Publication day always catches me out. I see my book advertised for sale, saying it’s available for pre-order, and the date when it’s expected to be published; and I get the emails from my publisher with a rough date when they expect the book to be out, but still I’m never prepared. It’s like getting married: you know the date but it always seems to be weeks away, until you wake up on the morning of the wedding and wonder which shoes you’re going to wear.
This time, I was expecting my latest novel Holy Blood to come out at the beginning of April, and had a schedule prepared for blogs and announcements and invitations to the launch. The publication date is always a little hazy to allow for hold ups with the printer and distributor, so when the doorbell went on Friday afternoon, I genuinely thought it must be someone collecting for charity or wanting to read the meter. I didn’t expect a large and hefty box of books to be thrust into my arms. But it was, and there they were, the copies of Holy Blood I’d ordered months ago when it was accepted for publication.
At least this time I got my copies of my book before my mother. When Paternoster was published, I knew it was coming out in June, and for some reason I thought that meant the end of June, so I went away on holiday. I was staying in a seaside cottage, weirdly called ‘Eden Cottage’ (the name of my protagonist) and along from it was an ‘Aidan Cottage’ (the name of the other major character in the books). Just to add to the weirdness, there was a little ornament hanging up in the cottage with ‘Paternoster’ written across it. The signs were all there. The cottage was only a couple of hours from my mother’s house, so I went to see her for the day. She lives 300 miles away from me, and I don’t get to see her that often. A mere two hours to get to see her was nothing.
I was at my mother’s house when a parcel came for her, and in it were six copies of Paternoster that she’d pre-ordered. She got her copies before I even knew it was published. When I got home at the end of my holiday, my author copies still hadn’t arrived. I had to wait another few days. But Mum got hers, and mightily pleased she was to get hers before me, too.
Anyway, this time it was just me and the cat to open the box and take out the books as carefully as if they were new born lambs, and line them up on the table and admire them.
This is my fourth published book, and I still feel the same sense of disbelief as I did when I held the first one, Sacred Site. It’s a mixture of wonder that the book is finally, actually done and finished and a proper book, the text neatly aligned and the cover all shiny and thrilling. And I can’t quite believe that I’m the one who wrote it. Every time I flick through the pages a bit of text catches my eye and I think ‘Did I write that?’ Sometimes I’ve forgotten how I wrote and crossed out and rewrote and got fed up and walked away and came back and tried again. I forget the bits that made me laugh when I wrote them the first time, and still make me laugh when I read them now. Again there’s that sense of amazement for forgetting them. They seem like someone else’s words, not mine. I don’t know whether that’s because it’s a long time from finishing a book to seeing it published (almost a year for Holy Blood) and I’m so deeply into writing a new book that I’ve dismissed the old one from my mind, or whether the writing was simply channelling, after all. Sometimes it jolly well feels like it.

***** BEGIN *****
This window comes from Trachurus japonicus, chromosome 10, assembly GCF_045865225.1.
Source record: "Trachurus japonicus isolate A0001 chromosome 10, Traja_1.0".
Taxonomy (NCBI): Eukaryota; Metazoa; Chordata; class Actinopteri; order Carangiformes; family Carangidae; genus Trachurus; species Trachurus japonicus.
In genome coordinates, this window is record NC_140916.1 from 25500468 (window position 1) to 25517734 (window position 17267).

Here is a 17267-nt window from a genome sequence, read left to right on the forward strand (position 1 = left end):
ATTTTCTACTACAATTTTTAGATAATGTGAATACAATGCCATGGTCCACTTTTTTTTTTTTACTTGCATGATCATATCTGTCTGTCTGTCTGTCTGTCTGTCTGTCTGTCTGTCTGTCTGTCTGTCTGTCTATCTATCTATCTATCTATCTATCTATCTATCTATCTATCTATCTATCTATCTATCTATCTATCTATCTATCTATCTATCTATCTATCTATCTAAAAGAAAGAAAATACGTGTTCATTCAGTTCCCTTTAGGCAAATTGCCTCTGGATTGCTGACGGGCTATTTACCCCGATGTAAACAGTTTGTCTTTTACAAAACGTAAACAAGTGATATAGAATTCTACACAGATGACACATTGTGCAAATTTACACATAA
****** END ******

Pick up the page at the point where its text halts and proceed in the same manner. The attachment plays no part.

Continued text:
I think that the thing that makes it all wonderful though, is it that when it's a ‘proper’ book it distances itself from me: the book is an entity all on its own. The umbilical cord that tied it to me has been cut: it’s time for it to make its own way in the world. It’s a strange and amazing feeling, and one I never get used to.
Do you ever feel overwhelmed by the sheer volume of words in your life?
Think about it. You probably start the day by checking your phone for messages and emails, and maybe you'll also have a look at social media, just to find out what's going on and what you've missed while you've been asleep. Then you might go onto a news website and catch up on the headlines.
Next it's off to work. Reports to read, reports to write, emails to read and respond to. PowerPoint presentations. Staff appraisals. On and on those words go. And lunchtime is probably spent on your phone or tablet surfing social media.
Back home and there's more social media, and then you get to write your own stuff - the novel or poem or short story you're working on. A whole day full of words.
It struck me recently how full of words my life has become, and I've added to the volume of words by returning to study. Lots of books to read, seminars to prepare for, and lots of essays to write. Don't get me wrong - I love words. Words are my bread and butter. But sometimes, you can have too much of a good thing.
So at New Year I decided that instead of writing a list of everything I wanted to do, be and have this year, I'd cut pictures out of magazines and make a collage in my bullet journal. Not only was it fun to play around with scissors and glue, and deciding on the arrangement of the pictures, but seeing the pictures gave me a much more powerful emotional attachment to what I want from this year.
It's said a picture paints a thousand words, and that's true, but it also creates an emotional response. You can write out what you want and why you want it, but making a picture of it so that you can spend time gazing at it and reconnecting with those emotions, is a powerful way to remind yourself of what it is you want in your life, and what's important to you.
Kim Fleet lives and works in Cheltenham. Her two cats help the creative process by standing on the delete key.